Feature Voices Stories
- Published on Monday, 14 April 2014 12:04 14 April 2014
- Written by Miki Somos Miki Somos
Miki Somos, founder of secondarysuitescalagary.com, weighs in on the issue
As the founder of secondarysuitescalgary.com, I am very passionate about and invested in this issue. In the past few years I've had the opportunity to hear all sides of the argument and have directly experienced the real need for secondary suites in Calgary.
I have personally participated in over eight secondary suite legalizations and new suite construction projects in Edmonton and also in two in Calgary. In the Northwest neighbourhood of West Hillhurst where I currently live, two homes directly across the street both have legal garage suites and there are three additional basement suites on my block. Even though I would like to, I am unable to build my own secondary suite in my home due to land size restrictions.
- Published on Tuesday, 01 April 2014 12:47 01 April 2014
- Written by JEFF MEDHURST JEFF MEDHURST
How clothes with super heroes on them help me express myself
When I was a kid, I had to wear 'nice clothes' to school most days, which meant I had to wear clothes without my favourite Saturday morning cartoon characters on them. I would sit in class wearing a boring grey hoodie or a nice collared shirt, and I honestly didn't feel like myself.
Occasionally I was allowed to proudly wear Spider-Man or Batman t-shirts to school, but that was only when it was laundry day and I had nothing else left to wear. Sometimes I felt like I was putting all my favourite characters on the bench, and in some weird way I was betraying them.
These were the characters that came from stories I cared about as a kid, stories about the hero triumphing over evil and getting the girl. Even today when I go to watch movies like The Avengers or Batman, I manage to feel inspired to be a better person.
Now, whether it's laundry day or not, try to catch me not wearing a t-shirt or sweater with some kind of pop-culture reference on it. These range from obvious references, like a big spider across my chest, to the obscure, like the Master Splinter School of Ninjitsu.
- Published on Thursday, 27 March 2014 23:39 27 March 2014
- Written by MEGAN MACKAY MEGAN MACKAY
Calculating the cost of censorship in media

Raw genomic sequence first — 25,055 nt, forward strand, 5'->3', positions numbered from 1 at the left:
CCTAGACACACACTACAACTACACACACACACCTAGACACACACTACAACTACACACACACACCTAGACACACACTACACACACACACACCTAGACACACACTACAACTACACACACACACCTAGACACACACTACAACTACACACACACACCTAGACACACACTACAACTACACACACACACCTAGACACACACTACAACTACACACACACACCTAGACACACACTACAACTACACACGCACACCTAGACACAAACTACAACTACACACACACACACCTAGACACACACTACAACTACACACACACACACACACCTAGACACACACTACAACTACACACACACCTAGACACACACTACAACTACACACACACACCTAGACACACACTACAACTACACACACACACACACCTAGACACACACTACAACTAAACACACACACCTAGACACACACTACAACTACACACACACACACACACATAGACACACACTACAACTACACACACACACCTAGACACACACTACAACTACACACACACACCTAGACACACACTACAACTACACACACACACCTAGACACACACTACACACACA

"I've been locked in my cell 24 hours a day for the past 10 days, allowed out only for visits to the prosecutor for questioning.... I am in Tora Prison — a sprawling complex where the authorities routinely violate legally enshrined prisoners' rights, denying visits from lawyers, keeping cells locked for 20 hours a day, and so on."
This is only an excerpt from the heartfelt letter Al Jazeera correspondent and Australian citizen Peter Greste scrawled from the inside of an Egyptian prison earlier this year. But his words warn of grave consequences for journalists seeking the truth in any corrupt country, not just Egypt.
A free and open press is a cornerstone of any democracy. As Egypt's government strengthens its chokehold on truth-seeking journalists, other nations — whose leaders are threatened by democracy — may follow suit.
- Published on Thursday, 27 March 2014 13:01 27 March 2014
- Written by ANGIE LANG ANGIE LANG
Over-saturated television news leads to wild speculation
My heart goes out to the family and friends of the passengers on Malaysia Airlines Flight MH370. It's not everyday that a plane suddenly goes missing out of thin air. Given the advanced state of technology, it is catastrophic to think that 239 people can board a flight – as so many passengers do each day – and then suddenly vanish off the radar.
When something so surreal happens, the public wants to be informed about a series of events that, in today's society, should not be happening. So how does the media report on something that has no clear facts or leads?
It has now been more than a week since the flight disappeared, and the wild speculations from the news are filling up pages and airtime with their own unique twist on a very horrific event.